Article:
This script works by taking advantage of gawk's ability to specify a regular expression as the record separator. Here, records are separated by the markup for empty paragraphs. By setting the output record separator to the null string (ORS = ""), a print statement prints the preceding part of the file.

#! /usr/local/bin/gawk -f
    RS = "<para>[ \t\n]+</para>\n*"
    ORS = ""

And since we're working with paragraph tags, the following small rule puts <para> tags inside lists and index entries on their own lines. This makes the DocBook file easier to work with. The final rule simply prints the record, which is all text in the file up to an empty paragraph:

/(indexterm|variablelist)><para>/ {
    sub(/<para>/, "\n&")

{ print }

Fixing Tables

A significant problem, requiring a separate script, had to do with the formatting of tables. The Texinfo @multitable ... @end multitable translates pretty directly into a DocBook <table>. However, the formatting of the output, while fine for machine processing, was essentially impossible for a human to work with directly. For example:

<table> <title></title> <tgroup cols="2"><colspec colwidth="31*">
<colspec colwidth="49*"> <tbody> <row>
<entry><literal>[:alnum:]</literal> </entry> 
<entry> Alphanumeric characters.  </entry> </row><row> <entry>
<literal>[:alpha:]</literal> </entry> <entry> Alphabetic characters.  
</entry> </row><row> <entry><literal>[:blank:]</literal> 
</entry> <entry> Space and tab characters.  </entry> </row><row> 
<entry> <literal>[:cntrl:]</literal> </entry> <entry> Control 
characters.  </entry> </row></tbody> </tgroup> </table>

Each row in a table should be separate, and each entry (column) in a row should have its own line (or lines). For this, I wrote the next script, fixtable.awk. It is similar to the rmpara.awk script, in that it uses a regular expression for RS. This time the regular expression matches DocBook tags. Thus the record is all text up to a tag, and the record separator is the tag itself plus any trailing white space.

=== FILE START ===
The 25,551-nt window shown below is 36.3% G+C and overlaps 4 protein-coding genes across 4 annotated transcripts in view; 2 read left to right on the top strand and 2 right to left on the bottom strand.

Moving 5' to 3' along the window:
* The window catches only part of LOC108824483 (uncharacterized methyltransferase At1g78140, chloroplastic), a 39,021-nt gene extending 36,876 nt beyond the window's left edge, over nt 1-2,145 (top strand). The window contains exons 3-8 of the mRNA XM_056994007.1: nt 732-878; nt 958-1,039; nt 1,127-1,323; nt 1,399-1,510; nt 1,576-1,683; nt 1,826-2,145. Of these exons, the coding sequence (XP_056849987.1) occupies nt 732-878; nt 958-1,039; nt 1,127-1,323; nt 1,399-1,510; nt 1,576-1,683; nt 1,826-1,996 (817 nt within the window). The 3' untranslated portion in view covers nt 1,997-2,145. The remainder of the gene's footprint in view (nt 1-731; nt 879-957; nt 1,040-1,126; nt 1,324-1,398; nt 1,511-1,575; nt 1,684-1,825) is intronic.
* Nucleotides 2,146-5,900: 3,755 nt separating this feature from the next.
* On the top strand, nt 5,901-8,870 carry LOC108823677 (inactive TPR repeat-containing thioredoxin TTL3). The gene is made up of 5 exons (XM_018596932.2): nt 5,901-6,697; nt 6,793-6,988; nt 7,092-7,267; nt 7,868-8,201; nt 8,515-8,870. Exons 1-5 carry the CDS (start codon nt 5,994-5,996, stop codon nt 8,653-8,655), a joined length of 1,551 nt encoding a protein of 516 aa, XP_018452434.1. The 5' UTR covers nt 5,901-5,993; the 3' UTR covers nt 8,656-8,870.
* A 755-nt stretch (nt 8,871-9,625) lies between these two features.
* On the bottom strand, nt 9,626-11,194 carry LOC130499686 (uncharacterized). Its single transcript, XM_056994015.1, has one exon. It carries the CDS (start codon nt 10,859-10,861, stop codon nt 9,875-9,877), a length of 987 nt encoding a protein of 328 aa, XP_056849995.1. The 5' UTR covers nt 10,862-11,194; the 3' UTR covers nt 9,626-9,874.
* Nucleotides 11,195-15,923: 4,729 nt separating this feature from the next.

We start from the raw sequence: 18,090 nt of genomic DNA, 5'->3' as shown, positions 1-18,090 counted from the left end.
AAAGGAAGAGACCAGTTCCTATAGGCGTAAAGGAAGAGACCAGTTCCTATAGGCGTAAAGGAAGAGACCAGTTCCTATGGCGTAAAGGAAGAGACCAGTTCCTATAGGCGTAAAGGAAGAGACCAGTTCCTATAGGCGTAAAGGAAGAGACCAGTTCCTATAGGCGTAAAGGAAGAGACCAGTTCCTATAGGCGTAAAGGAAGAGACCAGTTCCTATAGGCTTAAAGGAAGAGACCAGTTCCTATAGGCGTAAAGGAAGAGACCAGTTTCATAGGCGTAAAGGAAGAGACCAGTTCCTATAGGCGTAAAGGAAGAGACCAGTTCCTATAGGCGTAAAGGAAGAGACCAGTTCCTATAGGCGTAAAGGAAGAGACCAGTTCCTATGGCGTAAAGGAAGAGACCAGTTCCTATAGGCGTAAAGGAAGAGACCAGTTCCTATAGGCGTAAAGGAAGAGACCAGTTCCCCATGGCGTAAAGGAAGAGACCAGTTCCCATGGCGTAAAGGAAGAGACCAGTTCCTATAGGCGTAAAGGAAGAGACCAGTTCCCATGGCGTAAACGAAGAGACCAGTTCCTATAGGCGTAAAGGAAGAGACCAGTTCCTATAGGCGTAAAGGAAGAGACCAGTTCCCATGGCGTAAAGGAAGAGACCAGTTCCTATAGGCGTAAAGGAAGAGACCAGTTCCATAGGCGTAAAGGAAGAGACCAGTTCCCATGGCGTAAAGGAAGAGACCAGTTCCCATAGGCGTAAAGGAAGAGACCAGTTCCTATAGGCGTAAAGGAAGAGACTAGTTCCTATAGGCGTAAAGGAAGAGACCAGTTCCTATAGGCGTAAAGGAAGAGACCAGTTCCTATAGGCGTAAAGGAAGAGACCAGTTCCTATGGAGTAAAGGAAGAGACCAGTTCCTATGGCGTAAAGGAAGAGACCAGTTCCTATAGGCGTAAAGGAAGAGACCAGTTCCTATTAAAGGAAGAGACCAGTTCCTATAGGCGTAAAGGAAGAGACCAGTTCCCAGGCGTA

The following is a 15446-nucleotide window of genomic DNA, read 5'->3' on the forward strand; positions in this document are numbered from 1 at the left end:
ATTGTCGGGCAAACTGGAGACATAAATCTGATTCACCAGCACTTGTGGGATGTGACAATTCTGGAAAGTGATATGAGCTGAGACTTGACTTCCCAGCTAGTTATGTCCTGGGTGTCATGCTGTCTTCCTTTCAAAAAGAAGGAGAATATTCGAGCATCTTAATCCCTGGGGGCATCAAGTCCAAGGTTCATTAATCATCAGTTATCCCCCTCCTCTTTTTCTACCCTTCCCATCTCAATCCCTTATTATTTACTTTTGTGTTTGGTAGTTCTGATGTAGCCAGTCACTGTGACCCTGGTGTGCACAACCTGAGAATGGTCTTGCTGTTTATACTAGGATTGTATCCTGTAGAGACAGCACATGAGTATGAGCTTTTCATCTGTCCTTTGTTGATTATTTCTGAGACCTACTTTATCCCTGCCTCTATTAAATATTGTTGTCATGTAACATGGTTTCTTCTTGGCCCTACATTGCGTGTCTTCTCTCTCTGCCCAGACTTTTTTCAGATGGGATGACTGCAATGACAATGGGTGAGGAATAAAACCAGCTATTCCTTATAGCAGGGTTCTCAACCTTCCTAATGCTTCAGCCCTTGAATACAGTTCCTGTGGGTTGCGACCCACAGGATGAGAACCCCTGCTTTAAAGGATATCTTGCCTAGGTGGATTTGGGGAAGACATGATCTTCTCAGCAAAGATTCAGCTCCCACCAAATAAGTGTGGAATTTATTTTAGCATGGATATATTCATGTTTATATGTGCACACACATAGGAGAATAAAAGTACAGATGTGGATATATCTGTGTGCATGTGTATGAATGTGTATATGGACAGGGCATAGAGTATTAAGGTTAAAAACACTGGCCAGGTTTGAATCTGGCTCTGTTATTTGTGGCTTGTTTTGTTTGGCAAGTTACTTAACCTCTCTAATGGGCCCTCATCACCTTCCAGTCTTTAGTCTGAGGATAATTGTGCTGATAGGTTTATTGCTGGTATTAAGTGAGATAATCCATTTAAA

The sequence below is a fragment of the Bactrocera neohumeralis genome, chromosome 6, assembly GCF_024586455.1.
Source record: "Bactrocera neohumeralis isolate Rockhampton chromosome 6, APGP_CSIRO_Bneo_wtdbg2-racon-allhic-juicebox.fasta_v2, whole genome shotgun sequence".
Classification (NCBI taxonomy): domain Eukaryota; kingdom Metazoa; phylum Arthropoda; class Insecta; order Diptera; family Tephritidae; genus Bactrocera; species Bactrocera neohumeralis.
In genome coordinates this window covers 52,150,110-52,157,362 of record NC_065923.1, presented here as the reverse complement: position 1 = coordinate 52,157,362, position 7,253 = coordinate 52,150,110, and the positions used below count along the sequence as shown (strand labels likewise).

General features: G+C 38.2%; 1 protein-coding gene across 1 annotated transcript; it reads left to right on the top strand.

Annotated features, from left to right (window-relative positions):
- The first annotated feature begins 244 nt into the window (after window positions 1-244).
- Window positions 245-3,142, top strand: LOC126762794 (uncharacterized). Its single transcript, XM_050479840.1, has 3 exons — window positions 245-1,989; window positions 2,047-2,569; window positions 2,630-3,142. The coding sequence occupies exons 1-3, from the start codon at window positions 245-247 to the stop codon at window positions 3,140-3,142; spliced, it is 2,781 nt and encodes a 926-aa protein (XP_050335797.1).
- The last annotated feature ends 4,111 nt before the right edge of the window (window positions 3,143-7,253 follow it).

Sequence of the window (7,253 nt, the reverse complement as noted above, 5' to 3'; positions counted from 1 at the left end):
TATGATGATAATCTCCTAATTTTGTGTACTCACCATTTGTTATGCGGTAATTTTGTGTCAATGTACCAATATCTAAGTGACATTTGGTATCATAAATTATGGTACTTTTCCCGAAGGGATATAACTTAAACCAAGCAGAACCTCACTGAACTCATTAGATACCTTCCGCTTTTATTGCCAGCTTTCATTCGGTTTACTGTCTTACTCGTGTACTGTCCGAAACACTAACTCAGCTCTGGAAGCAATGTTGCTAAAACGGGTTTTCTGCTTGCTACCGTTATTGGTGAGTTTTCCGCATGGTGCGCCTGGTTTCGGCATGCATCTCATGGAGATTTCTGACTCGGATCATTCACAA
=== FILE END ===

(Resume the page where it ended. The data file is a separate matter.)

The associative array tab (for "table") contains all the table-related tags that should be on their own lines. The <colspec> tag contains parameters, thus it does not have the closing > character in it:

#! /bin/gawk -f

    RS = "<[^>]+> *"
    tab["<table>"] = 1
    tab["<colspec"] = 1
    tab["<tbody>"] = 1
    tab["<tgroup"] = 1
    tab["</tgroup>"] = 1
    tab["</tbody>"] = 1
    tab["<row>"] = 1
    tab["</row>"] = 1

gawk sets the variable RT (record terminator) to the actual text that matched the RS regular expression. Any trailing white space in RT is saved in the variable white, and then removed from RT. This is necessary in case the tag in RT isn't one for tables. Then the white space has to be put back into the output to preserve the original file's contents:

    # remove trailing white
    # gensub returns the original string if the re doesn't match
    if (RT ~ / +$/)
        white = gensub(/.*>( +$)/, "\\1", 1, RT)
        white = ""
    sub(/ +$/, "", RT)

This next part does the work. It splits RT around white space. (This is necessary for the <colspec> tag.) If the tag is in the table, we print the preceding record, a newline, and then the whole tag on its own line. <entry> tags are printed on their own lines. Finally, any other tags are printed together with the preceding record, without intervening newlines, and with the original trailing white space:

    split(RT, a, " ")
    if (a[1] in tab)
        printf ("%s\n%s\n", $0, RT)
    else if (a[1] == "<entry>")
        printf ("%s\n%s", $0, RT)
        printf ("%s%s", $0, RT white)

The result of running this script on the above input is:


<tgroup cols="2">

<colspec colwidth="31*">

<colspec colwidth="49*">



<entry><literal>[:alnum:]</literal> </entry>
characters.  </entry>


<entry><literal>[:alpha:]</literal> </entry>
characters.  </entry>


<entry><literal>[:blank:]</literal> </entry>
<entry>Space and
tab characters.  </entry>


<entry><literal>[:cntrl:]</literal> </entry>
characters.  </entry>



Although there are still extra newlines, at least now the table is readable, and further manual cleaning up isn't difficult.

Pages: 1, 2, 3, 4